Maybe it’s leftover sentiment from the Raj era of wealthy “Britishers” roaming their tea estates in absurd hats. Maybe it’s because nowadays, even the cheapest backpackers who come to India are still easy to rip off, and still end up dropping a lot of money on silk (whether real silk or “real” silk), temple tours, ali baba pants and other superfluous tourist traps. Whatever it is, my fair skin seems to serve as a beacon to proclaim that because I’m a foreigner, I must have money to spend.
Between the Caucasian tourists buying bellydance costumes and bhang, the foreigners who live in India working for multinational companies, and India’s history of colonial rule, it’s easy to see why foreigners are assumed to be rich. Some of us, however, are not as high rolling as we might look to those wearing “white=wealthy” filters. Despite being white, I missed the wealth part. I work for a local NGO, and thus am often mistaken to be someone much richer and more fabulous than I really am.
“Ma’am, I can call your car?” says the valet at the gym. Despite having seen me walk in and out every other day for months, he’s still convinced that I must have a car that I am hiding somewhere. “No, no car!” I chirp before heading home, on foot.
“Five hundred rupees,” said one hopeful rickshaw driver yesterday, when I asked to go from Bandra to Santacruz. I exploded in Hindi: “Mai toh Bombay me hi rehti hoon, mai tourist nahi hoon, aap pagal ho gaie hai kya, paanch so rupia sirf Santacruz jaane ke liye!” Despite his surprise at me apparently being at least a little more local than I look, he was still convinced that I would give up and pay 500 for a 40 rupee ride just because 500 couldn’t be a big sum for a white mem-sahib like me.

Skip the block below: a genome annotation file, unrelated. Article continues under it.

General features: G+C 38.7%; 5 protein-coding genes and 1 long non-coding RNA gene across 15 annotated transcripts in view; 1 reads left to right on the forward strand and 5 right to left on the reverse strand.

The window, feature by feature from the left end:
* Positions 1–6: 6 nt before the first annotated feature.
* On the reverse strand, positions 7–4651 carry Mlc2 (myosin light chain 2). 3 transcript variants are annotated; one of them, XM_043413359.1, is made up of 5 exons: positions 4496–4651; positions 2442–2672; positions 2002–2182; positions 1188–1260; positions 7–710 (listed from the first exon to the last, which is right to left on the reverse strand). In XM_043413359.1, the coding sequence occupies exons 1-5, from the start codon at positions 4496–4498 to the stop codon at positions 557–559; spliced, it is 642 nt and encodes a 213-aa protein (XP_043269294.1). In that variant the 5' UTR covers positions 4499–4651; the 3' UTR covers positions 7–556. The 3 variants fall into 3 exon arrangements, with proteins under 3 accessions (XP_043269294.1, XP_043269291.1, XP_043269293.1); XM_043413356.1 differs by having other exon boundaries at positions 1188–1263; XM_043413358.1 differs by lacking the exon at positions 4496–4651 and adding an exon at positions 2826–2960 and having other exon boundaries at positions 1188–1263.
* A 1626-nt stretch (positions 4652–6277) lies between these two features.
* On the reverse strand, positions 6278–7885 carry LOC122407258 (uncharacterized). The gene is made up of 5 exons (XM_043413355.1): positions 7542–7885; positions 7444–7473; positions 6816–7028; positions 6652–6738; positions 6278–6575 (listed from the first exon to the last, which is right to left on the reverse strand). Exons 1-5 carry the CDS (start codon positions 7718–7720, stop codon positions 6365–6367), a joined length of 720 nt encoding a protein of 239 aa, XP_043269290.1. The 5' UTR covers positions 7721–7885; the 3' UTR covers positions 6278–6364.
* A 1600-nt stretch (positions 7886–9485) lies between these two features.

“Ma’am, broccoli? Chinese cabbage? Portobello mushroom?” says the vegetable salesman, gesturing to the little section aimed at people willing to spend over a hundred rupees per kilo on their vegetables. I shake my head and join the other ladies from my building who, sporting nighties and dupattas to come downstairs, are buying staple vegetables like gobi, bindhi, gadjar and kanda.
I’m treated as the celebrity that Barnaby described, and on the assumption that I’m rich, because I’m white. The truth is that while Mumbai hasn’t offered me piles of money, it offers endless wealth of other kinds: in contrasts, in colours, in inspiration, in relationships and in understanding. That, coupled with enjoying the illusion of celebrity and my imaginary car, driver and servants, makes me richer than the locals could even imagine.
Poor And White In Mumbai
January 20, 2012
White does not always mean rich, but it is quite a job to convince everyone else.
My friend Barnaby recently wrote on how being white in India made him feel like a celebrity. He talked about the personal questions that curious locals asked; how the ‘informal paparazzi’ photographed him on their mobile phones; the way every shop owner would try to give him perfect service in a bizarre display of fanfare. As a Caucasian woman living in Mumbai, I can relate, and would like to add: people also seem to think that because I’m white, I’m rich.